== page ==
“Sorry. It’s not the most comfortable thing in the world. Can you go to the bathroom by yourself now? Do you need to?”
She guides Missy into the bathroom, seats her on the toilet, and leaves.
Missy’s eyes widen, overcome with the relief of relieving herself. “Oh, wow! Oh, wow!”
“You alright in there?” Liz calls.
“Can I open the door?”
Liz pokes her head in, obviously flummoxed by the amount of joy Missy’s experiencing in the bathroom. “Do you need to do anything more?”
Liz closes the door again, and after an unusually unabashed big sigh and “Oh, wow!” that followed a few equally unabashed grunts and groans, she goes back in. She grabs some toilet paper and hands it to Missy, who is mystified by it. She shows her how to use it, flushes the toilet, and leads her from the room.
“That was amazing!” Missy raves.
“Uh, okay then.” Liz’s face flushes a bit. “Well, it’s said that that’s one of the best feelings we experience, along with the other expected ones.”
Liz’s face flushes even more. “Sex. Eating. Fer some people the order is reversed, though,” she chuckles.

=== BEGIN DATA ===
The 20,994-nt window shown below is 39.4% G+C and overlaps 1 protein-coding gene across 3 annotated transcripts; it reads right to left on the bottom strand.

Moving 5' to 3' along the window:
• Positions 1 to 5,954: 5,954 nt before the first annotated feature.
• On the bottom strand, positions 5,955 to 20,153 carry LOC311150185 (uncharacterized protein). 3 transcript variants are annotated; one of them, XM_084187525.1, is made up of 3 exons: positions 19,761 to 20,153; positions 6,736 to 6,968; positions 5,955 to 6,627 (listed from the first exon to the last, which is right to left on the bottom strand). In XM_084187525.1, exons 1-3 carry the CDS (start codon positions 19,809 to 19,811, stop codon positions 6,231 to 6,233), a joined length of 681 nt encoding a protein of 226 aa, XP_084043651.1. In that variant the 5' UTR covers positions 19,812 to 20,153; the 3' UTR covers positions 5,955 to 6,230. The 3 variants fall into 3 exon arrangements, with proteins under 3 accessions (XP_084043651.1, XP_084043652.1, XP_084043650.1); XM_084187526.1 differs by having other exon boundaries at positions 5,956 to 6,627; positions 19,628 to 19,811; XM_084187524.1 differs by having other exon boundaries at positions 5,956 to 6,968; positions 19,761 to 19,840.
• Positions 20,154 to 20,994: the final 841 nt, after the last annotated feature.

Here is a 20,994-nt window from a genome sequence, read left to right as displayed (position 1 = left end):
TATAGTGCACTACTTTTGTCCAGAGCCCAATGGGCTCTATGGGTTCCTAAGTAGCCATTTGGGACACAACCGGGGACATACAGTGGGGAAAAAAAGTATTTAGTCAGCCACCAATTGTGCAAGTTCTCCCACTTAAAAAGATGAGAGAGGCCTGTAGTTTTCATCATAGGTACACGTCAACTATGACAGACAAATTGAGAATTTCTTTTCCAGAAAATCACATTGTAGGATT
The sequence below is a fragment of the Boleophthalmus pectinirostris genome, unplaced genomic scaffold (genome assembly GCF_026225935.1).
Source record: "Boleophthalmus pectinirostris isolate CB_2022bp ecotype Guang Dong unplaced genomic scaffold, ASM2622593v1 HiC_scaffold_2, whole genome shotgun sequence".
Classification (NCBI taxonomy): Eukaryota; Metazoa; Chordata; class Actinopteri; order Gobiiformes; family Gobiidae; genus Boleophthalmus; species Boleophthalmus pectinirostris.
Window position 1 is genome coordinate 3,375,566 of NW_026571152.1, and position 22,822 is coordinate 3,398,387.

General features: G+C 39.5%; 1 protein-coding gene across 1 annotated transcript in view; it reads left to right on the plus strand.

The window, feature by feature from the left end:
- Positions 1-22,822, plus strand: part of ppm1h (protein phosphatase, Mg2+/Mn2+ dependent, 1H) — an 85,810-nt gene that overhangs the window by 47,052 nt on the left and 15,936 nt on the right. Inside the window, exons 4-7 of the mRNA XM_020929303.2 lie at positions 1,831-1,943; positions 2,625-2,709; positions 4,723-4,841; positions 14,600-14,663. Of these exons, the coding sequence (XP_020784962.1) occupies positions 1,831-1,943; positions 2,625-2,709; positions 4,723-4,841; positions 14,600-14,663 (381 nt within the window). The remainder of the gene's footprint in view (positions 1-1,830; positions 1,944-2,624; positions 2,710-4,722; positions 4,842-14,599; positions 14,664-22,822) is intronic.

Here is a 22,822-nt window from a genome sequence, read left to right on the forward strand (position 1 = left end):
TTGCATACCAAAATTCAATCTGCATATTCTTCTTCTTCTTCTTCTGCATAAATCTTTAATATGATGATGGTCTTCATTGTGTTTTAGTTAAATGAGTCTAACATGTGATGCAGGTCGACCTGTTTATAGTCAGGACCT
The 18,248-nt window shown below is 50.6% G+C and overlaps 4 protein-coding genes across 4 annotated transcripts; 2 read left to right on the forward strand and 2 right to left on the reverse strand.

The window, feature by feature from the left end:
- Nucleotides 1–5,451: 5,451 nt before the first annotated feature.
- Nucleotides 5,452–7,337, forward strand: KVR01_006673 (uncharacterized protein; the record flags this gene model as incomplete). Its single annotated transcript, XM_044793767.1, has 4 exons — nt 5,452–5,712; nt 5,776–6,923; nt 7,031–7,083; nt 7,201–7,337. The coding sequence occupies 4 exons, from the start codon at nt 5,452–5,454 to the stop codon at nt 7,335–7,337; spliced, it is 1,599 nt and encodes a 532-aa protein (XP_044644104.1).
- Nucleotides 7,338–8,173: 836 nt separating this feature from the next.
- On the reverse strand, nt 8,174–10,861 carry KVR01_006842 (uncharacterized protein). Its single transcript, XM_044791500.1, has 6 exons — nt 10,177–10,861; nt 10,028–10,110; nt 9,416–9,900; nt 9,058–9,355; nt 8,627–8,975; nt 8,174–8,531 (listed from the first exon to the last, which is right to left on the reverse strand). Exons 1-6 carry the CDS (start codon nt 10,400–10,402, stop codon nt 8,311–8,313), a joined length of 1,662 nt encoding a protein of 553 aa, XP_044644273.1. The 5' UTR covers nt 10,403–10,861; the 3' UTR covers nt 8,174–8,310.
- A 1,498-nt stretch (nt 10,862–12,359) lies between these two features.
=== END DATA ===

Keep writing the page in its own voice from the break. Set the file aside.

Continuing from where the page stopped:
After guiding her back to the bed, Liz fills a small tub with warm water. “I’m not going to have you try the shower yet,” she says. “Yer still a little unstable.”
She hands Missy a soft, squishy thing. When Missy just examines and then squeezes the article, clearly having no idea what to do with it, Liz holds her hand out. “Here, let me have the sponge back,” she says and proceeds to wet Missy down with it.
“Wow—that’s even more amazing!” Missy sighs as Liz makes gentle strokes on her face.
“Where in the world did you go in that coma of yers?” Liz asks. “Everything seems brand new to you.”
Missy doesn’t answer, lost in the rapture of the sponge cleaning her arms…her legs…and, oh, her back! And her front!
“Here’s a ta’l.” Liz starts to dry Missy’s back and then hands her the towel to finish up.
Oh! This towel!